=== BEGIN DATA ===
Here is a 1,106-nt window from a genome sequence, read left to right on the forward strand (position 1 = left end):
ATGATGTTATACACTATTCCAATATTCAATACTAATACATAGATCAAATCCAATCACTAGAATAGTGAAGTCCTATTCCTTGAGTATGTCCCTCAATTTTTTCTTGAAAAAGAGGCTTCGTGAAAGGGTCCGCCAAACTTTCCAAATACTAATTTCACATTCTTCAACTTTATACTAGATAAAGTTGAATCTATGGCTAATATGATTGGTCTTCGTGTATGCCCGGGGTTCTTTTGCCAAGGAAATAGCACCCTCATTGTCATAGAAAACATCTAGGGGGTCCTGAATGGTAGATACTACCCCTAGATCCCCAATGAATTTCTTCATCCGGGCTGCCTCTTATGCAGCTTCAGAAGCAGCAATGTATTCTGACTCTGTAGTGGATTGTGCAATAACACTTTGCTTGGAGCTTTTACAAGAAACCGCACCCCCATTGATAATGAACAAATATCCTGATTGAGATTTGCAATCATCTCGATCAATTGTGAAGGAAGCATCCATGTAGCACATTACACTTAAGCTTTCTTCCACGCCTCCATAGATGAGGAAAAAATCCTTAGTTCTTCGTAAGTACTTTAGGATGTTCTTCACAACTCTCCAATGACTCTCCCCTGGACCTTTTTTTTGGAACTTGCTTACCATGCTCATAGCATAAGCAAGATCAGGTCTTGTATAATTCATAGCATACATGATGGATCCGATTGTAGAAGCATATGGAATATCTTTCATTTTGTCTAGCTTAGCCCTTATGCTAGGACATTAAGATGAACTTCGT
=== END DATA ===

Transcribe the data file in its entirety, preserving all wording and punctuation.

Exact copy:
Here is a 1,106-nt window from a genome sequence, read left to right on the forward strand (position 1 = left end):
ATGATGTTATACACTATTCCAATATTCAATACTAATACATAGATCAAATCCAATCACTAGAATAGTGAAGTCCTATTCCTTGAGTATGTCCCTCAATTTTTTCTTGAAAAAGAGGCTTCGTGAAAGGGTCCGCCAAACTTTCCAAATACTAATTTCACATTCTTCAACTTTATACTAGATAAAGTTGAATCTATGGCTAATATGATTGGTCTTCGTGTATGCCCGGGGTTCTTTTGCCAAGGAAATAGCACCCTCATTGTCATAGAAAACATCTAGGGGGTCCTGAATGGTAGATACTACCCCTAGATCCCCAATGAATTTCTTCATCCGGGCTGCCTCTTATGCAGCTTCAGAAGCAGCAATGTATTCTGACTCTGTAGTGGATTGTGCAATAACACTTTGCTTGGAGCTTTTACAAGAAACCGCACCCCCATTGATAATGAACAAATATCCTGATTGAGATTTGCAATCATCTCGATCAATTGTGAAGGAAGCATCCATGTAGCACATTACACTTAAGCTTTCTTCCACGCCTCCATAGATGAGGAAAAAATCCTTAGTTCTTCGTAAGTACTTTAGGATGTTCTTCACAACTCTCCAATGACTCTCCCCTGGACCTTTTTTTTGGAACTTGCTTACCATGCTCATAGCATAAGCAAGATCAGGTCTTGTATAATTCATAGCATACATGATGGATCCGATTGTAGAAGCATATGGAATATCTTTCATTTTGTCTAGCTTAGCCCTTATGCTAGGACATTAAGATGAACTTCGT